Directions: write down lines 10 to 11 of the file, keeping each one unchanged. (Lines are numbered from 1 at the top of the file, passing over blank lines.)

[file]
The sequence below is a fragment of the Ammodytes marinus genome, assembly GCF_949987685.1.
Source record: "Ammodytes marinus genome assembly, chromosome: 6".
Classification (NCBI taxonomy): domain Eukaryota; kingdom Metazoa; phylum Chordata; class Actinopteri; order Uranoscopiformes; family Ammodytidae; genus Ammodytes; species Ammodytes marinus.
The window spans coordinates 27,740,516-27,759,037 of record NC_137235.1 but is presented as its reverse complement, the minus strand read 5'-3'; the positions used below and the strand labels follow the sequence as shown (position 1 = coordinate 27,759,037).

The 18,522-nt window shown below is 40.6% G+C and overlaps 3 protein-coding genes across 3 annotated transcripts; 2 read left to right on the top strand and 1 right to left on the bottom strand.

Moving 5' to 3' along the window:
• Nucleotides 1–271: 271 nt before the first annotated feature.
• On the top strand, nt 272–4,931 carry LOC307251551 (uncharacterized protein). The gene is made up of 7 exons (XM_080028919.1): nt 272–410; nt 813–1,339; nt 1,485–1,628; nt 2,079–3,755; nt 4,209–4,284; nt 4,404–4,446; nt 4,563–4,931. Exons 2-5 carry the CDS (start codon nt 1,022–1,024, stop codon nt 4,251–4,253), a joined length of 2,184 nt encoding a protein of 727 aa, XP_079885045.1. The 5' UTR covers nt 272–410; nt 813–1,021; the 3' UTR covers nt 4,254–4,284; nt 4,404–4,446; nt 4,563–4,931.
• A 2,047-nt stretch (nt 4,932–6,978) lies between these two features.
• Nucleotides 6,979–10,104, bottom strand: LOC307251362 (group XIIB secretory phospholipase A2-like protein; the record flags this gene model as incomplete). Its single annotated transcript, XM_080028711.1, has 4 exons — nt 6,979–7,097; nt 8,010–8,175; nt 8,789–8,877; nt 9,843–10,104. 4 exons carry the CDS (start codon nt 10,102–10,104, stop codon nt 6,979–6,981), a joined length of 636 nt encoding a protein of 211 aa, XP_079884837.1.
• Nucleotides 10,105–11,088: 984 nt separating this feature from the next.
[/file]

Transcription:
• Nucleotides 6,979–10,104, bottom strand: LOC307251362 (group XIIB secretory phospholipase A2-like protein; the record flags this gene model as incomplete). Its single annotated transcript, XM_080028711.1, has 4 exons — nt 6,979–7,097; nt 8,010–8,175; nt 8,789–8,877; nt 9,843–10,104. 4 exons carry the CDS (start codon nt 10,102–10,104, stop codon nt 6,979–6,981), a joined length of 636 nt encoding a protein of 211 aa, XP_079884837.1.
• Nucleotides 10,105–11,088: 984 nt separating this feature from the next.